Melodramatic Aussie narration and broadly comical art milk this tale of cricket’s origins Down Under for all it’s worth.
It all begins when a Jersey cow named Jenny Bramble Rose, getting a cricket up her nose, sneezes out a ball of cud that one pasture mate whacks with a willow stick and another catches in her hat after a heroic gallop (“HOWZAT?”). This proves so exciting that the other cattle all want to play. They get together to set rules, take team pictures, appoint a goat as referee and play for five days to a (voluntary) draw before a riveted crowd of farm animals. Most of the hilariously dodgy-looking creatures in Redlich’s rustic cartoons squawk, moo, hop, bleat, grimace, cheer, lay an egg or poop when tapped. Viewers can drag the bat and ball, move scenes along at will (using either arrows or the thumbnail index or just by tapping screens) and have any words in the rhymed text re-pronounced with a touch. There is an autoplay option but no silent mode. Along with that sticky wicket, children won’t come away with more than a vague notion of how cricket is actually played. Still, the closing stanza’s “From that day on the game became a ritual sort of test, / Of having fun but playing fair and giving it your best” is applicable to any sport.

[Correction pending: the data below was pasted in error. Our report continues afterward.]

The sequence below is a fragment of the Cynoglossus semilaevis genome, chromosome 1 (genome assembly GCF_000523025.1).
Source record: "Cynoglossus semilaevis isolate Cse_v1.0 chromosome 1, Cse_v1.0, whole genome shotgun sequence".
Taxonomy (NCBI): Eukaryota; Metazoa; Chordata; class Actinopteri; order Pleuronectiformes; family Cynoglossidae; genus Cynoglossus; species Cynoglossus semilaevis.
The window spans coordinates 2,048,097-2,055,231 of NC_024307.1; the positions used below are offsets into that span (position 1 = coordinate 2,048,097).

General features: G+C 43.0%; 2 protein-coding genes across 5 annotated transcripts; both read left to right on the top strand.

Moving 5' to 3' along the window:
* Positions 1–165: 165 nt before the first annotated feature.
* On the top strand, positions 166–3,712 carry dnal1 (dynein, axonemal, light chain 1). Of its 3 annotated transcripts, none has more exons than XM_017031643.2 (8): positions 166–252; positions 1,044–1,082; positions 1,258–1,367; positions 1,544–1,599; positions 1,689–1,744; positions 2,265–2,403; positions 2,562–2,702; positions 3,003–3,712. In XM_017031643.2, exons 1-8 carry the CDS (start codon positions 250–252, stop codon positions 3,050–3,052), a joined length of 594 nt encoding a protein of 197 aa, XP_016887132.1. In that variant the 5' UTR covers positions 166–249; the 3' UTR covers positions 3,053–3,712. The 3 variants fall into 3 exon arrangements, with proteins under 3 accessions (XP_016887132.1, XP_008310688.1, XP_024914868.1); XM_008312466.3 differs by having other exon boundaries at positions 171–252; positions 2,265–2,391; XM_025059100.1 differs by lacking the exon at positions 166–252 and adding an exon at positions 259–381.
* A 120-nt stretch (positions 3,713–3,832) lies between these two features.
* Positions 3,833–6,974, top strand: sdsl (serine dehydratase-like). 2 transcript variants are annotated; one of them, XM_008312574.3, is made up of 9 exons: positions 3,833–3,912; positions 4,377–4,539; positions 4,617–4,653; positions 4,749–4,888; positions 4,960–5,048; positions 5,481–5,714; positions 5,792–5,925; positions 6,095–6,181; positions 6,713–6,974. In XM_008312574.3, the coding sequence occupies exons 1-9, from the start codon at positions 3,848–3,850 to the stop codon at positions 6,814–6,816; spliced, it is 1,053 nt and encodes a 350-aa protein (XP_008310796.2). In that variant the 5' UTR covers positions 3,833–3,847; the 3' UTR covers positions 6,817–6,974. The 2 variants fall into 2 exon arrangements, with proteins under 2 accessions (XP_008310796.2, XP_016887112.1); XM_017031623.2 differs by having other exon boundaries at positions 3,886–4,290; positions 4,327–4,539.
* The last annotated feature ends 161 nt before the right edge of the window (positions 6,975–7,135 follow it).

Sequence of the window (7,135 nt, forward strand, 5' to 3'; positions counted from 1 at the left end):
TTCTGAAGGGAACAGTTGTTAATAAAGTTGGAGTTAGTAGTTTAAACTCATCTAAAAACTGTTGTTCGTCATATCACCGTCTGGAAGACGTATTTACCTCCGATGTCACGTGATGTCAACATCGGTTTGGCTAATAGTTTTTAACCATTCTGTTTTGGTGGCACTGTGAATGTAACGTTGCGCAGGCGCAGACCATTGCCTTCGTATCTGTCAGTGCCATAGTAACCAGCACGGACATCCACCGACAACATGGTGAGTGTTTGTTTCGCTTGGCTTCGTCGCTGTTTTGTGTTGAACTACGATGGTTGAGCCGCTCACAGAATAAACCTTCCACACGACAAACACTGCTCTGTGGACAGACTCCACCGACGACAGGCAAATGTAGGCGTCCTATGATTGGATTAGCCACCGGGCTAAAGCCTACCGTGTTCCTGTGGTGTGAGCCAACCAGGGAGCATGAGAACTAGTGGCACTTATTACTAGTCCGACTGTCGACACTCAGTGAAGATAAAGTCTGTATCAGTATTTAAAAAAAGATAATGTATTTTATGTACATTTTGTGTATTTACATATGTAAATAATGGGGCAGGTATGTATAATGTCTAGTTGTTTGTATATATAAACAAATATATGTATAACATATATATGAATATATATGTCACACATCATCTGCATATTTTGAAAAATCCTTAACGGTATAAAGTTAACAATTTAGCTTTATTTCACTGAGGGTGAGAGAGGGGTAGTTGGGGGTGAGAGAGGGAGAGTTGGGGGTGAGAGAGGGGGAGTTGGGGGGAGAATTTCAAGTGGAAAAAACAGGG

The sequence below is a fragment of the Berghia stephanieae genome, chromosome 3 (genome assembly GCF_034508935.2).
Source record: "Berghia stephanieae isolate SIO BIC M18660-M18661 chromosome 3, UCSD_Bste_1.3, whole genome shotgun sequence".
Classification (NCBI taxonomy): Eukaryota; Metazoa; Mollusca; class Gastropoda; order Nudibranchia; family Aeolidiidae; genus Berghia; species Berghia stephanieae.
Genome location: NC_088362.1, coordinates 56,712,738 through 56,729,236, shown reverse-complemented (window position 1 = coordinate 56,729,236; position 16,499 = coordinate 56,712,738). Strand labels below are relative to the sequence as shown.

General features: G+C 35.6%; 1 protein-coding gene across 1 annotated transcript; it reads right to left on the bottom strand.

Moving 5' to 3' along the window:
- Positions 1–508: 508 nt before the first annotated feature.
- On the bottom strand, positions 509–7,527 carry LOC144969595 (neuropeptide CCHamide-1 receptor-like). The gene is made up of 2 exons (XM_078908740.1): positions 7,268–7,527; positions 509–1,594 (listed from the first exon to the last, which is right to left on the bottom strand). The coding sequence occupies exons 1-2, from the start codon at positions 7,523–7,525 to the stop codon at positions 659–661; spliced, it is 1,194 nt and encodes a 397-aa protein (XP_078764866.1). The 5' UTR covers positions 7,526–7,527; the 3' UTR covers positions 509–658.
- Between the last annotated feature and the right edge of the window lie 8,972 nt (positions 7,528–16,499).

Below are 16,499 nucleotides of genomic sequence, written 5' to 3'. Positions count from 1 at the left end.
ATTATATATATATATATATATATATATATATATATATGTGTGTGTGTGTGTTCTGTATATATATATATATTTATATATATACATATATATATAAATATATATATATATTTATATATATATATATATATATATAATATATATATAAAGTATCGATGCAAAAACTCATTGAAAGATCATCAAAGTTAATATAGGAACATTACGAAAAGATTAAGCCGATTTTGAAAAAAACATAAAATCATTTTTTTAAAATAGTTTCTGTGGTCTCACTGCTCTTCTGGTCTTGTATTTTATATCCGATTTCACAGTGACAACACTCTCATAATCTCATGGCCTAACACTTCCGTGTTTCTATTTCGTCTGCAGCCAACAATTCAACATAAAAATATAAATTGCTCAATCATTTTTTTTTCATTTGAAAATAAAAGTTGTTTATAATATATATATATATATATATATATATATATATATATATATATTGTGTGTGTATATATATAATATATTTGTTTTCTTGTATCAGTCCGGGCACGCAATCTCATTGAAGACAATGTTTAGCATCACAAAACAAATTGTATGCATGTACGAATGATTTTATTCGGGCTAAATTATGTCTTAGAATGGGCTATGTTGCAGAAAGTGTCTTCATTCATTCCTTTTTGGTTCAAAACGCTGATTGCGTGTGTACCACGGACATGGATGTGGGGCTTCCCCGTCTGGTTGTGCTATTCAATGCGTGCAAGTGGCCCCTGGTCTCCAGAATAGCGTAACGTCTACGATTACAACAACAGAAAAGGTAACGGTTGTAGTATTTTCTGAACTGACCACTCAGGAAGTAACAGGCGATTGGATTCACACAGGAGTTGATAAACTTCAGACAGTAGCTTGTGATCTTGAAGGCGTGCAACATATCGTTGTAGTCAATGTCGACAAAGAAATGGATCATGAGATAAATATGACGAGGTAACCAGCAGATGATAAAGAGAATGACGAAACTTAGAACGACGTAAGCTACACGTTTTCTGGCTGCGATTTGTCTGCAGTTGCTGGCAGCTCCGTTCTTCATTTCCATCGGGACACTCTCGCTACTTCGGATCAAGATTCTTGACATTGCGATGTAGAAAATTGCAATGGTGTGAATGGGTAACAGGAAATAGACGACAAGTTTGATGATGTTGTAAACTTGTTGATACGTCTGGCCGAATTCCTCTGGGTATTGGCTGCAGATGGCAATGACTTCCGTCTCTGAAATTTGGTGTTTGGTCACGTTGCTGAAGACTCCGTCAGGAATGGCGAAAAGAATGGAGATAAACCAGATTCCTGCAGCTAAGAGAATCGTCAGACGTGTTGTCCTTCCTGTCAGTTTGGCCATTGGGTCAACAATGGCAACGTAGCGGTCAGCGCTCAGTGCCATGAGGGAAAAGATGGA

Udderly engaging, if an innings short of a finished match. (iPad storybook app. 6-8)